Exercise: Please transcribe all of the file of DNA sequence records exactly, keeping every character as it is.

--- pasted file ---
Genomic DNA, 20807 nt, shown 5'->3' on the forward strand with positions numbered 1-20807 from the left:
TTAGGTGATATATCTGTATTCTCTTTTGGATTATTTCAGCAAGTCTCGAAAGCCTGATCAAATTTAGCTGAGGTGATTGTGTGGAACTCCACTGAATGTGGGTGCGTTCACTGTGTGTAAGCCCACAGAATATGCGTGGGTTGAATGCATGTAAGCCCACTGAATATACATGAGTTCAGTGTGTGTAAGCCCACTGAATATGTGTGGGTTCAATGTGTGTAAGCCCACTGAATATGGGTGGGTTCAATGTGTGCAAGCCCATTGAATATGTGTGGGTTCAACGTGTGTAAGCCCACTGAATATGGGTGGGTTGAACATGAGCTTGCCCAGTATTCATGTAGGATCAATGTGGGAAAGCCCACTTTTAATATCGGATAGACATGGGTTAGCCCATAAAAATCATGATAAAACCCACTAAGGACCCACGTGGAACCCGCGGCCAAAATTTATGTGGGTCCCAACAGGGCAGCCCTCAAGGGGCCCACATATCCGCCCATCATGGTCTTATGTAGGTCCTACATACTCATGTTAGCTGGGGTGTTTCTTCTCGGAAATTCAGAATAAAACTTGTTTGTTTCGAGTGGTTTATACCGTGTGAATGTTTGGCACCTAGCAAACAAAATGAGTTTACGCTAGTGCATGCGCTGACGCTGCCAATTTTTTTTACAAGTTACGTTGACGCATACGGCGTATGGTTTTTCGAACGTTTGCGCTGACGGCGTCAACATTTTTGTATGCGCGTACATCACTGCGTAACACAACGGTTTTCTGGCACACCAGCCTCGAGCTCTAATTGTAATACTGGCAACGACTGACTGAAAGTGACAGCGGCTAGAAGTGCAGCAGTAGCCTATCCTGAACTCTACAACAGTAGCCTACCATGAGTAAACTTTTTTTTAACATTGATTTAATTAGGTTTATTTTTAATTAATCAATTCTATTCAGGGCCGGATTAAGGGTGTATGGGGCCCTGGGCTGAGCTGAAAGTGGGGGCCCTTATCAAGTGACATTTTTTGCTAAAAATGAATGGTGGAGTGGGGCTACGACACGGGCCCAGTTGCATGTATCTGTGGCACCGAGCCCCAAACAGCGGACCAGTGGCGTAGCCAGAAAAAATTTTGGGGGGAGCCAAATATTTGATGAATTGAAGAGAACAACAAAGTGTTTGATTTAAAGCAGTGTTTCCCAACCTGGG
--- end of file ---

Genomic DNA, 20807 nt, shown 5'->3' on the forward strand with positions numbered 1-20807 from the left:
TTAGGTGATATATCTGTATTCTCTTTTGGATTATTTCAGCAAGTCTCGAAAGCCTGATCAAATTTAGCTGAGGTGATTGTGTGGAACTCCACTGAATGTGGGTGCGTTCACTGTGTGTAAGCCCACAGAATATGCGTGGGTTGAATGCATGTAAGCCCACTGAATATACATGAGTTCAGTGTGTGTAAGCCCACTGAATATGTGTGGGTTCAATGTGTGTAAGCCCACTGAATATGGGTGGGTTCAATGTGTGCAAGCCCATTGAATATGTGTGGGTTCAACGTGTGTAAGCCCACTGAATATGGGTGGGTTGAACATGAGCTTGCCCAGTATTCATGTAGGATCAATGTGGGAAAGCCCACTTTTAATATCGGATAGACATGGGTTAGCCCATAAAAATCATGATAAAACCCACTAAGGACCCACGTGGAACCCGCGGCCAAAATTTATGTGGGTCCCAACAGGGCAGCCCTCAAGGGGCCCACATATCCGCCCATCATGGTCTTATGTAGGTCCTACATACTCATGTTAGCTGGGGTGTTTCTTCTCGGAAATTCAGAATAAAACTTGTTTGTTTCGAGTGGTTTATACCGTGTGAATGTTTGGCACCTAGCAAACAAAATGAGTTTACGCTAGTGCATGCGCTGACGCTGCCAATTTTTTTTACAAGTTACGTTGACGCATACGGCGTATGGTTTTTCGAACGTTTGCGCTGACGGCGTCAACATTTTTGTATGCGCGTACATCACTGCGTAACACAACGGTTTTCTGGCACACCAGCCTCGAGCTCTAATTGTAATACTGGCAACGACTGACTGAAAGTGACAGCGGCTAGAAGTGCAGCAGTAGCCTATCCTGAACTCTACAACAGTAGCCTACCATGAGTAAACTTTTTTTTAACATTGATTTAATTAGGTTTATTTTTAATTAATCAATTCTATTCAGGGCCGGATTAAGGGTGTATGGGGCCCTGGGCTGAGCTGAAAGTGGGGGCCCTTATCAAGTGACATTTTTTGCTAAAAATGAATGGTGGAGTGGGGCTACGACACGGGCCCAGTTGCATGTATCTGTGGCACCGAGCCCCAAACAGCGGACCAGTGGCGTAGCCAGAAAAAATTTTGGGGGGAGCCAAATATTTGATGAATTGAAGAGAACAACAAAGTGTTTGATTTAAAGCAGTGTTTCCCAACCTGGG